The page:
Tag: hood ornament
I took this picture of a 1933 Plymouth hood ornament during the 2011 Motor Muster held at Greenfield Village. The gentleman who owned the car gave me some information on the history and evolution of Plymouth hood ornaments. The 1933 had the flying figure and by 1934 they had switched to a stylized sailing ship. The key bit of information was that the 1933 ornament actually used gold in the medallion. True or not I thought the ornament was pretty cool. I took the shot with a 105mm macro lens that I had rented. I have a couple other shots which used a more open aperture, but the field of focus was too thin. I closed it down to f16 for this shot and managed to get more of the ornament in focus. Sometimes razor thin DOF looks cool, but for this sort of shot I prefer to see more detail.
When I think of a ‘Studebaker’, I think of the funky looking cars that were made in the 50’s and 60’s not a stately automobile on par with Duesenberg, Packard, etc., so I was somewhat surprised to find that the car belonging to this hood ornament was a Studebaker. I took this shot at the Classic Car Collectors of America show at the Gilmore Car Museum. When I go to these shows, I generally find some aspect of the car that looks interesting and I might not even know who made the car. As a way of keeping a record of what shots belong to what cars, I’ll take a picture of the identification sign that is usually posted in front of the car. So with this one, I saw the hood ornament and thought it look interesting, and after I took a few shots, I took a picture of the identification sign and at that point found out that it was a Studebaker. This years show had a special emphasis on cars manufactured in Indiana. Studebakers were manufactured in South Bend.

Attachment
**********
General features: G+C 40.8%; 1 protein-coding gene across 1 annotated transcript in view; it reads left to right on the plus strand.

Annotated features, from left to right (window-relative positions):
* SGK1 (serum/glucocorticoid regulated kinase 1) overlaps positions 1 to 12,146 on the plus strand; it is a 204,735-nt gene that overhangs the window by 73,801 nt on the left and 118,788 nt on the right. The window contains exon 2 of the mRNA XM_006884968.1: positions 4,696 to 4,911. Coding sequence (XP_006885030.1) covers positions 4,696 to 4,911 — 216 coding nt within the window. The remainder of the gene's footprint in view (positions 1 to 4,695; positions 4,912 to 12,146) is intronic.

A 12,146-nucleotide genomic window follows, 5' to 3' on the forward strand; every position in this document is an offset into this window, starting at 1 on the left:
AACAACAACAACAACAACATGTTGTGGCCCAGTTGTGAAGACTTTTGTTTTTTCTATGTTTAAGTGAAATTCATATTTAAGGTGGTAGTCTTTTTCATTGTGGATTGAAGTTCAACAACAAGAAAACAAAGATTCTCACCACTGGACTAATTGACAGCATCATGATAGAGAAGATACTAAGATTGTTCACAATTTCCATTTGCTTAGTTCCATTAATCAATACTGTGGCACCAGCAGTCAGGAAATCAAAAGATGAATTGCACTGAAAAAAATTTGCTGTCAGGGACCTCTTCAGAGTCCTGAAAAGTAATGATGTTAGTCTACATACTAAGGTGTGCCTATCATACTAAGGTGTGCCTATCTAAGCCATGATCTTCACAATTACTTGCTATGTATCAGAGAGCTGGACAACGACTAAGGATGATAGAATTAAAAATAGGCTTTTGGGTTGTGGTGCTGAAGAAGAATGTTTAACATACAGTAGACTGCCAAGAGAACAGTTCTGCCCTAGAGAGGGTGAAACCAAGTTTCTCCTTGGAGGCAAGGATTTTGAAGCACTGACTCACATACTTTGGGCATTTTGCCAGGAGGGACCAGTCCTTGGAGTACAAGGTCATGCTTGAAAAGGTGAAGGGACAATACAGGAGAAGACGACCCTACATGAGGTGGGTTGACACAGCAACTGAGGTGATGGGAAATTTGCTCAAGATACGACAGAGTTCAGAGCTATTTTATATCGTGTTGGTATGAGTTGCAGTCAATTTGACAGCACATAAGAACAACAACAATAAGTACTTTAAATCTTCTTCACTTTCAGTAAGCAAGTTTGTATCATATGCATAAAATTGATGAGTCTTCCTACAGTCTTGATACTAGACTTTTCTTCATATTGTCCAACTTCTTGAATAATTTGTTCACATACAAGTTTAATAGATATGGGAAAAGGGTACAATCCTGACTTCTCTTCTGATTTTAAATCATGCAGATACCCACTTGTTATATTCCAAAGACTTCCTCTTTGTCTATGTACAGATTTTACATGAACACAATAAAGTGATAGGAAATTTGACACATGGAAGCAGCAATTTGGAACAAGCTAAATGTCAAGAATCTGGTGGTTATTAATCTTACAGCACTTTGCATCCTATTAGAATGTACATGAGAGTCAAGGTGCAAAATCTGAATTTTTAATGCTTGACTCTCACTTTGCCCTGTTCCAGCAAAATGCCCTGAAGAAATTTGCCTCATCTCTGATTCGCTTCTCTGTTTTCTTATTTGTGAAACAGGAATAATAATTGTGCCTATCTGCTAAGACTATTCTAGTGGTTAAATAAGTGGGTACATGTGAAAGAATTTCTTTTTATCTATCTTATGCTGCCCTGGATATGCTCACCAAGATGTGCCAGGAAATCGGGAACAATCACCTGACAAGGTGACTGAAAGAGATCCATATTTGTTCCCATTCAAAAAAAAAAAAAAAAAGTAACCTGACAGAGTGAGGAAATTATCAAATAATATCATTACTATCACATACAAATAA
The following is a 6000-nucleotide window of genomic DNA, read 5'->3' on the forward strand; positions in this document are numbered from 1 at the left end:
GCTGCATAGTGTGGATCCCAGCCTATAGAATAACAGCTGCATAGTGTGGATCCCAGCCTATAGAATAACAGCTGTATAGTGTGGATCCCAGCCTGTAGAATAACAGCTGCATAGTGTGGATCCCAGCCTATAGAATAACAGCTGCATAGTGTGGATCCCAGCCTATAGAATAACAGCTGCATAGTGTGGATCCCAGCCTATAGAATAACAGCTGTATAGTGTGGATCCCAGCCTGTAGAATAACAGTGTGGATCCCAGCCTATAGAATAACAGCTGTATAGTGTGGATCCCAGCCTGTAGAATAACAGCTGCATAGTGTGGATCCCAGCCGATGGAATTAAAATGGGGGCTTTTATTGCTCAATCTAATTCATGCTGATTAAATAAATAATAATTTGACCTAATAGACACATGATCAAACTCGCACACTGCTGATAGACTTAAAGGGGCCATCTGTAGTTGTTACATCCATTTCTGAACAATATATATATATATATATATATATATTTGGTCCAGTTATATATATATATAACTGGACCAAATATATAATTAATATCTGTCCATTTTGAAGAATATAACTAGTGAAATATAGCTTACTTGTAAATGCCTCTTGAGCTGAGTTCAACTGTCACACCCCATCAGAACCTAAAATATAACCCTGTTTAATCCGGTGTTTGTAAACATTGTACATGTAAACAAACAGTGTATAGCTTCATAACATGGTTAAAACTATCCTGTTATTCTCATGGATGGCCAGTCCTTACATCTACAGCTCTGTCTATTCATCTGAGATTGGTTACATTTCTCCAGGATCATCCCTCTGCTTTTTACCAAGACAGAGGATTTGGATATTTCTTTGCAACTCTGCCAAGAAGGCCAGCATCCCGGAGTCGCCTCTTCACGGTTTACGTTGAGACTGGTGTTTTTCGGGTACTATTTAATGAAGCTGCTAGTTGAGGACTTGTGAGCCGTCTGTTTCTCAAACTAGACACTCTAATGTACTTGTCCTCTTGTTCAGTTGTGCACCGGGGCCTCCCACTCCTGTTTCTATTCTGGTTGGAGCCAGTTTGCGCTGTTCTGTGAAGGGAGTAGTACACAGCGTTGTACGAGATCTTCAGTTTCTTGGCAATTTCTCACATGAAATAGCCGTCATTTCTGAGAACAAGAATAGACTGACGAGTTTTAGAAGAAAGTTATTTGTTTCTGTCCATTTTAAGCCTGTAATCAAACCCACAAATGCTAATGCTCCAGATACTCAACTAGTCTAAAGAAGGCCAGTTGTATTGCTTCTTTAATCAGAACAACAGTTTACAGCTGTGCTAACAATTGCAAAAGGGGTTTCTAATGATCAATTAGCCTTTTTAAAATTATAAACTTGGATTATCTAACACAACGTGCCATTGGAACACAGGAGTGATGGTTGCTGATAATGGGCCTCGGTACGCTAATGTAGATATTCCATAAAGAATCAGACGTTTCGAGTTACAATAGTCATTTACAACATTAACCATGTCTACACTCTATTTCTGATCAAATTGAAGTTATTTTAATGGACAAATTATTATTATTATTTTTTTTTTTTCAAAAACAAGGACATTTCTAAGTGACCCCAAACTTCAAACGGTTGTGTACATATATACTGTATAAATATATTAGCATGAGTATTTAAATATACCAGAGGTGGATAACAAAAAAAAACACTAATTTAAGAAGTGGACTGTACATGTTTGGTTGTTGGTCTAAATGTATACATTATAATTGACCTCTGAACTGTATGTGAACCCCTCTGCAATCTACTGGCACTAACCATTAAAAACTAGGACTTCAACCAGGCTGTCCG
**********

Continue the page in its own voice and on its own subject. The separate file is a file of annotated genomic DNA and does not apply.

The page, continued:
Posted under Automotive
This past weekend I attended the 2010 Meadowbrook Concours d’Elegance held at Meadowbrook Hall on the campus of Oakland University in Rochester Hills, Michigan. The show is never a disappointment, with a large collection of classic automobiles. I really enjoying photographing the details of classic cars. The cars, particularly of the 30’s and 40’s were a wonderful combination of art and engineering. A perfect example is shown above.
This past weekend I attended two car shows, each showcasing vintage automobiles. The first show that I went to was on Saturday and it was the annual ‘Motor Muster’ held at Greenfield Village in Dearborn, Michigan. The ‘Motor Muster’ is a huge event, with hundreds of cars, motorcycles and bicycles from past to present. While the show has some very nice cars, and the location at Greenfield Village is wonderful, it is disappointing in one regard because the show is laid out in such a way that you really can only see the fronts of most cars. Still, I was surprised that I came away with a large number of good shots this year.
I love taking pictures of classic automobiles and so I took a short road trip to the Gilmore Car Museum to attend one of their outdoor classic car shows. This shot shows the hood ornament, or ‘mascot’, of a Pierce Arrow automobile. I was lucky that the car was parked next to another car with such an interesting color, since it gave me a nice background. I think the blue goes quite well with the chrome of the figure and the gold of the arrow. I used a long lens to get a very narrow field of focus, but my preference would be for more of the figure to be in sharp focus. Maybe this year…
This is a close-up of the hood ornament of a 1952 Pontiac Chieftain automobile. This car was at the Gilmore Car Museum for a car show. I used my 70-300mm (2x crop factor) lens and a small aperture to make sure the background was blurred out. Processing was minimal, although I tried to bring out the head and downplay the color of the car itself.